In his crucial prism experiment, Newton noted the position of the final image, but not its shape or coloring. Most scholars describe the image as a single-colored representation of the selective aperture; some report multiple colors. When the experiment is re-enacted as the transformation of a camera obscura image, it becomes clear that the final image is a rainbow-colored representation of the outside world. Backward ray tracing enhances Newton's demonstration of diverse refrangibility. Using a projector, teachers can easily bring this historical experiment into the classroom and build a bridge to modern applications in hyperspectral imaging and spectral encoding.

1.
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In Ref. 4, the experimentum crucis, although not labeled as such, appears in Book I, Part I, Exp. 6.

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Book I, Part I, Exp. 5, Illustration in Ref. 4.

20.

According to Ref. 9, a selected ray is refracted “without any sign of dispersion.”

21.

According to Ref. 14, “if one separates from the coloured spectrum a narrow beam of light, its colour will not be changed by a second prism”.

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23.
In a video inspired by Ref. 9, the audio track pretends that “the hue remains unchanged” behind the second prism, while the film itself betrays additional hues, see
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27.
Let me translate a passage from the classic of German university textbooks: “The rays going [from the yellow part of Newton's spectrum through a hole and] through P2 to the second screen… were not pulled apart into a colored band again, but created only a yellow spot.” The caption to the accompanying schematic reads: “Non-decomposability of color.” See
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28.
The German poet Goethe observes that the second refraction adds reddish and bluish fringes to the yellow part of the spectrum, see paragraph 137 in
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).
29.

As elaborated in Refs. 12 and 18, many scholars falsely assume that the experimentum crucis was to prove color immutability. Newton himself stated in his lectures that he found yellow rays among the red, and blue rays among the violet. Still, Lucas was surprised to find red rays among the violet, and Mariotte, who performed a similar experiment, questioned Newton's theory when he found violet rays among the red, as well as red rays among the violet.

30.

When I involved Rang (cf. Ref. 17) in a Socratic dialogue, he characterized the final image as a blurry, multi-colored version of a part of the spectrum. Only when asked what would be seen, he came to the same conclusion as me, see Sec. III D.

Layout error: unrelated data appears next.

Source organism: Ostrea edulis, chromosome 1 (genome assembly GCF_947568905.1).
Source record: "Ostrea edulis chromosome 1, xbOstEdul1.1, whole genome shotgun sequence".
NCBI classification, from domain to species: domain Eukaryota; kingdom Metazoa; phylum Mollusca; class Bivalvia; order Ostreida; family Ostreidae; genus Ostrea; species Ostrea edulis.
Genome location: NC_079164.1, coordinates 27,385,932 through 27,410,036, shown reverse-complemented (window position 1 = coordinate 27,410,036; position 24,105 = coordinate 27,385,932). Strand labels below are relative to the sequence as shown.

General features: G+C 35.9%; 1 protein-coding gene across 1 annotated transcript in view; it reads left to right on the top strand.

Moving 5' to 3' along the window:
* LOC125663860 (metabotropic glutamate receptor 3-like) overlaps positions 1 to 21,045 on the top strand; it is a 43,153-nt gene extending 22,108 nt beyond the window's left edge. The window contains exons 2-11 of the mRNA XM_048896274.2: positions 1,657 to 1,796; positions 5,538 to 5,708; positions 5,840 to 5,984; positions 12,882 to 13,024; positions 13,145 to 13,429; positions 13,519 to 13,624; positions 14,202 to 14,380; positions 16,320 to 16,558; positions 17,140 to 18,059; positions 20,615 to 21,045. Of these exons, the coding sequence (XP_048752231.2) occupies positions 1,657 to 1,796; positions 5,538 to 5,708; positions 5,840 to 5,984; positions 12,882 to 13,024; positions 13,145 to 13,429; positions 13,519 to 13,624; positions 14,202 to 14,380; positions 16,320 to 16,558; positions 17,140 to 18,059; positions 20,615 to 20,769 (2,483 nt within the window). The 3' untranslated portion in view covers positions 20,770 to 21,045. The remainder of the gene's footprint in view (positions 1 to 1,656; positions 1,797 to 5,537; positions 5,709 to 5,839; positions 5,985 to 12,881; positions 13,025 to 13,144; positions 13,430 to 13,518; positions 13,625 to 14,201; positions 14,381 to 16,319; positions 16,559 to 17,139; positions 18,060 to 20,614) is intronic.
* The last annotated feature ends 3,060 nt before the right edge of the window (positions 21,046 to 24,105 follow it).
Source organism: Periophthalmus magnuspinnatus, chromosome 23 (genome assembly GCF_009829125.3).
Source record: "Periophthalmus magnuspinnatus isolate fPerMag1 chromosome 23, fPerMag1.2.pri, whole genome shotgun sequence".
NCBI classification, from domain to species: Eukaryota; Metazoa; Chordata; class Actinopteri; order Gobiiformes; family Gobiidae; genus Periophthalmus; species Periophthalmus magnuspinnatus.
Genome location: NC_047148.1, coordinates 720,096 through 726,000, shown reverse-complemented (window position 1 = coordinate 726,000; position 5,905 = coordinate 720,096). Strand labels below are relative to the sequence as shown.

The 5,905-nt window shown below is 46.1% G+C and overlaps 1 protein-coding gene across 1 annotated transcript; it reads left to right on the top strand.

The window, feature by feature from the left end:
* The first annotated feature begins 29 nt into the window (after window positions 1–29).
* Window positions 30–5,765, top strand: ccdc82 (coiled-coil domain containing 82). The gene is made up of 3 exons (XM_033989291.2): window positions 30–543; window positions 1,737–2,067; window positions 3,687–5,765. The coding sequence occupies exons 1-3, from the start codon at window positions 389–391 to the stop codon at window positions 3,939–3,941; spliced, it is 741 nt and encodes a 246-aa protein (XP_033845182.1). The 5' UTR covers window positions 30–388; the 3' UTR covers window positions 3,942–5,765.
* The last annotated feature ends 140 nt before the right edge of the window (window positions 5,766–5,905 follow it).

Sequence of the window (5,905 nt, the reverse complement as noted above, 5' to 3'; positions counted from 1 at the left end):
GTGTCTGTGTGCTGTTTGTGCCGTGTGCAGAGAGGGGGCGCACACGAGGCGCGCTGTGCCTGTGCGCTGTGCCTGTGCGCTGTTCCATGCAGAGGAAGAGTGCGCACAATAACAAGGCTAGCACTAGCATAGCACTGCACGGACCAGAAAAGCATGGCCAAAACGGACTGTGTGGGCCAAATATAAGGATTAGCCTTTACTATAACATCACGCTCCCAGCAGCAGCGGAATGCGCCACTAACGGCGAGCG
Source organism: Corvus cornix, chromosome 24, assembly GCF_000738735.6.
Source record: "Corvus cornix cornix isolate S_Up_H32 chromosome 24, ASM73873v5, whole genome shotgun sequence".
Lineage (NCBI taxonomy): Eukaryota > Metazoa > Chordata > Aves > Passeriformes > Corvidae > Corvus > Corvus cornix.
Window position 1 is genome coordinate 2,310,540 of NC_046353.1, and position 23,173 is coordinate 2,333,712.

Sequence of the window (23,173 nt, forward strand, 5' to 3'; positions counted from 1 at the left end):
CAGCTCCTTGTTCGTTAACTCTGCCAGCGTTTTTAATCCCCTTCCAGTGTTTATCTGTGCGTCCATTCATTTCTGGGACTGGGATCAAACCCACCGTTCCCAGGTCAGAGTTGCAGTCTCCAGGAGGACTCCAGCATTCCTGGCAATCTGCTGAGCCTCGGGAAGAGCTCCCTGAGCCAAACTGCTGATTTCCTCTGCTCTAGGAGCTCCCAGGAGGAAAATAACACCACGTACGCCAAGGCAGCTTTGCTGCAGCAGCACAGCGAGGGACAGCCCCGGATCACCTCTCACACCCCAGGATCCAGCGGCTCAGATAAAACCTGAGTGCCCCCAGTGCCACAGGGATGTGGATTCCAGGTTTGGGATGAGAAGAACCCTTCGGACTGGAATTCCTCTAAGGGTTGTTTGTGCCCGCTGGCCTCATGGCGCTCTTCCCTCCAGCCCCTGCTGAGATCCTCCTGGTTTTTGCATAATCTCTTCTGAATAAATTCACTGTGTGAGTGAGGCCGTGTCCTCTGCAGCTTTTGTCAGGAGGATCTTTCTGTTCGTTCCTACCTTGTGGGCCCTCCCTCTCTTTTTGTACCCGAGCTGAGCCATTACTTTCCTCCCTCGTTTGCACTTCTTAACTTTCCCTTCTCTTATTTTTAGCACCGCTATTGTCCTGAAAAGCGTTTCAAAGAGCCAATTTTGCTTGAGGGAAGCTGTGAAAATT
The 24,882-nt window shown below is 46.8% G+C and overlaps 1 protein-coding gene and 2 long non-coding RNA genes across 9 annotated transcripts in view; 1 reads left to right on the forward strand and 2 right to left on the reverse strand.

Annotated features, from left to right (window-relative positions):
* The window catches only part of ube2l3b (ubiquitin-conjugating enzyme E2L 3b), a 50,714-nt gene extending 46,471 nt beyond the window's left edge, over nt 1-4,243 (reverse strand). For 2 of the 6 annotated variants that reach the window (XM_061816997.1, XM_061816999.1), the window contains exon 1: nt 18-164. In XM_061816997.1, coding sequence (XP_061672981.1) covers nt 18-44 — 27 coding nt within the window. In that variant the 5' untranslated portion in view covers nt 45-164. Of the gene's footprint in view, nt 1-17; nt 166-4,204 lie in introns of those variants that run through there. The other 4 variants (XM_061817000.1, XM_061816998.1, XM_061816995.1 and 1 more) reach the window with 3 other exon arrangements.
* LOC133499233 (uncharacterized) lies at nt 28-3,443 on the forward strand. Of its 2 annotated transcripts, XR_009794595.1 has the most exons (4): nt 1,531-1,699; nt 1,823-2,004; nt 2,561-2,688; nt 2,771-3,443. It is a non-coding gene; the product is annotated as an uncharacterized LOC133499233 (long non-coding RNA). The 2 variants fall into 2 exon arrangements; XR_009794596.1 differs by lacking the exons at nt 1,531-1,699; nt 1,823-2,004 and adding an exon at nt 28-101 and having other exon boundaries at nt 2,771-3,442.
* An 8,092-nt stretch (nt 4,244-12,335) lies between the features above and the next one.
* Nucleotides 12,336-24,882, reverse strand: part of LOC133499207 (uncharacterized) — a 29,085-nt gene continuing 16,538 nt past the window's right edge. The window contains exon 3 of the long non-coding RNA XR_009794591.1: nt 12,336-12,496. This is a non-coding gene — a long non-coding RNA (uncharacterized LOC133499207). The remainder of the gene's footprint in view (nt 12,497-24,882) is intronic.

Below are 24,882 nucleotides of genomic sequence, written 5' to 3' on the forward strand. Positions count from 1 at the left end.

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33.
G.
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34.

Arranging the optical elements in the spatial sequence P1H–A–P2, one can choose from N = 4! = 24 temporal sequences. Ours is probably easiest to follow.

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36.
Newton sketches and explains this in Optica, Part II, Lecture 12, paragraph [104] in
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37.

Newton traces only the superficial structure of the spectrum, see Book I, Part II, Exp. 7 in Ref. 4. Nonetheless, he sketches his conceptualization of the underlying structure as a series of circles, see note 19.

38.

With an equilateral flint-glass prism, our spectrum was 10 cm longer. On a white sheet of paper or white cloth, the spectrum was another 70% longer because the whitening agents made ultraviolet visible as blue.

39.
A.
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43.

Book I, Part I, Exp. 12 in Ref. 4.

44.

Book I, Part I, Exp. 7 in Ref. 4.

45.

Inspecting the illuminated thread through a prism is analogous to projecting an illuminated slit through a prism because the retina is analogous to a projection screen and there is a non-zero distance between the prism and the projection screen, cf. Ref. 41.

46.

To explain why the blue and red parts of the thread move apart, Goethe passes several parts of the spectrum through a perforated board, seeing through his prism that the parts behave like the whole: The spectrum is stretched so that its parts are moved apart. However, in the thread experiment, even Goethe sees lines, see paragraphs 138–149 in the reference from note 28.

47.

Admittedly, the final image is also a representation of the selective aperture, but only to the extent to which a camera obscura projection is a representation of the pinhole.

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